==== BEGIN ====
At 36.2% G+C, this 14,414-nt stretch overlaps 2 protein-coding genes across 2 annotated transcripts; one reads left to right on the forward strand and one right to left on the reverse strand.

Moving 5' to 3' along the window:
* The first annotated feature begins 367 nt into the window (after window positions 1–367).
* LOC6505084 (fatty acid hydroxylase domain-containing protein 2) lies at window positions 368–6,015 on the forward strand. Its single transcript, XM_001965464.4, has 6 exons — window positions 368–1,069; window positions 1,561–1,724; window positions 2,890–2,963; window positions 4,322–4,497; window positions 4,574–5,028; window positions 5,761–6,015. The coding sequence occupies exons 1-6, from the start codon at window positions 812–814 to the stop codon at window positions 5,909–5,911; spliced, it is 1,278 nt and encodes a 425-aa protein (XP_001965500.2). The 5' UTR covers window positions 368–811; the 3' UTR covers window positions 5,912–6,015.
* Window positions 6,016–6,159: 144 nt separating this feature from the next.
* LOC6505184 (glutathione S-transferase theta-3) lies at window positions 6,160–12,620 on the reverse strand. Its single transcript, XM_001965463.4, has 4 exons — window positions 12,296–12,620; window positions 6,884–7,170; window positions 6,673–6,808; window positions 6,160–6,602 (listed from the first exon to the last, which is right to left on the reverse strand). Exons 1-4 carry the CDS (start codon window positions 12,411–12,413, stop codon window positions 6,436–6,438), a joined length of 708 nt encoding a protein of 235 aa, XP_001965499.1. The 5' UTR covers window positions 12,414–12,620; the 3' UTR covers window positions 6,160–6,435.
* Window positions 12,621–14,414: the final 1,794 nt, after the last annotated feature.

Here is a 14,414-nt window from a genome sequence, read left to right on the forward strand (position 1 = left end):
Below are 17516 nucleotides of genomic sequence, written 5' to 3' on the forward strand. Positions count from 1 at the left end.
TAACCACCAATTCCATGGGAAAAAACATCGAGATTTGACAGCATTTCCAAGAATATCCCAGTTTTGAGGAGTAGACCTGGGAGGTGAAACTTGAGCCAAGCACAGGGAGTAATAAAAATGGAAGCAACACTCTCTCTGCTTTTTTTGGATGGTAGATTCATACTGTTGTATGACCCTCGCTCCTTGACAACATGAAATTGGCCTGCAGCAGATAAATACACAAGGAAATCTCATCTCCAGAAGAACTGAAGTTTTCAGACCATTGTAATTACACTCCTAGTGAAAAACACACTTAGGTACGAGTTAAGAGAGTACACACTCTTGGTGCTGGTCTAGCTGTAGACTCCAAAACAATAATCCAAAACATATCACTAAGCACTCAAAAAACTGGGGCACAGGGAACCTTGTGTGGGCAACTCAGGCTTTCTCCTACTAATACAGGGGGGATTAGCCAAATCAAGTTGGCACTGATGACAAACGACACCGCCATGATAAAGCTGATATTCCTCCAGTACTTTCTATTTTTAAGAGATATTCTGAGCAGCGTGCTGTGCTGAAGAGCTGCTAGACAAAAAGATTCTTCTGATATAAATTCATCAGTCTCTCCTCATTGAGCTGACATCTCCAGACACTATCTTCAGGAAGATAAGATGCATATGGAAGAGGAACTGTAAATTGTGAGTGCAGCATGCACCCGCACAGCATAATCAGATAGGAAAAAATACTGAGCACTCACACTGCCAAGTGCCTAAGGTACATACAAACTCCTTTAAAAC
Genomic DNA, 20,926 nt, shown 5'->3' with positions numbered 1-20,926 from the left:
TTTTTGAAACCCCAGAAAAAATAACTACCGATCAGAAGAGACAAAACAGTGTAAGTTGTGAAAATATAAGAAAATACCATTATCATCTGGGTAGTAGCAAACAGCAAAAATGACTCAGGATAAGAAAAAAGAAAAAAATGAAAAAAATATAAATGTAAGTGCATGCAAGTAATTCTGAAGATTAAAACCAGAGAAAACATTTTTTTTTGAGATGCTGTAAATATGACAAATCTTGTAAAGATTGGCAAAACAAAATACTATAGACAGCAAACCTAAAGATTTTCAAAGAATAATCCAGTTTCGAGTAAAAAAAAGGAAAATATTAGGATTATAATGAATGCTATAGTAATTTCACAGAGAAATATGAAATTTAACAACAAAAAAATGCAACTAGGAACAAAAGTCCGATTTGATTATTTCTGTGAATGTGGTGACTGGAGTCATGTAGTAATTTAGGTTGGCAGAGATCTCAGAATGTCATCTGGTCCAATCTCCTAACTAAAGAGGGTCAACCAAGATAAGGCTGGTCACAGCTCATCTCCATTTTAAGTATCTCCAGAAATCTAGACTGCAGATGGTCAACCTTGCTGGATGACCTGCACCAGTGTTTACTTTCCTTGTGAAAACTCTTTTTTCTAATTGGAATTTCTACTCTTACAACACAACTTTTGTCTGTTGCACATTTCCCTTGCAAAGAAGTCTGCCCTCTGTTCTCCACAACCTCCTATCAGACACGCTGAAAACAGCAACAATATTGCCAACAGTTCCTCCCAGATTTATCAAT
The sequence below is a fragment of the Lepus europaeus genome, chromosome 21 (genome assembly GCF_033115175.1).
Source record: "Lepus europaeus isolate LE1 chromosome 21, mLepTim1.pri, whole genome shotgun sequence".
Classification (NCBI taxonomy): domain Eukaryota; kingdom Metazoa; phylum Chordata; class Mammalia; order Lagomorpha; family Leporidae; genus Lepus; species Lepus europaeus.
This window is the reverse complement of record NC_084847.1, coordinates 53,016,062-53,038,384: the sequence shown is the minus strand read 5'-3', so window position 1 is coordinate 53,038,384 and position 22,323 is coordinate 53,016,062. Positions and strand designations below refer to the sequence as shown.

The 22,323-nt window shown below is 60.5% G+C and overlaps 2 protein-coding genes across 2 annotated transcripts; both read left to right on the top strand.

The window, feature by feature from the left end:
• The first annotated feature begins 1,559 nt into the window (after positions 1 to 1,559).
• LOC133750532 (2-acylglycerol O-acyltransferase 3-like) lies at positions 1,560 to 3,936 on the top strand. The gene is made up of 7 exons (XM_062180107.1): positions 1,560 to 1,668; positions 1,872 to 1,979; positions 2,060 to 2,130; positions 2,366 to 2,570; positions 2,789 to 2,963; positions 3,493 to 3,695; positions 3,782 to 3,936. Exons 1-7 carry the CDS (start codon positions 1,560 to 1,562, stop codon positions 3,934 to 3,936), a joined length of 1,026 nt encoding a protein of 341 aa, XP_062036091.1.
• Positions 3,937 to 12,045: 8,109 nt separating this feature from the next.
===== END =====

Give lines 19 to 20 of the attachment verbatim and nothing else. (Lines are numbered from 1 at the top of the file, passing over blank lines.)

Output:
• The first annotated feature begins 1,559 nt into the window (after positions 1 to 1,559).
• LOC133750532 (2-acylglycerol O-acyltransferase 3-like) lies at positions 1,560 to 3,936 on the top strand. The gene is made up of 7 exons (XM_062180107.1): positions 1,560 to 1,668; positions 1,872 to 1,979; positions 2,060 to 2,130; positions 2,366 to 2,570; positions 2,789 to 2,963; positions 3,493 to 3,695; positions 3,782 to 3,936. Exons 1-7 carry the CDS (start codon positions 1,560 to 1,562, stop codon positions 3,934 to 3,936), a joined length of 1,026 nt encoding a protein of 341 aa, XP_062036091.1.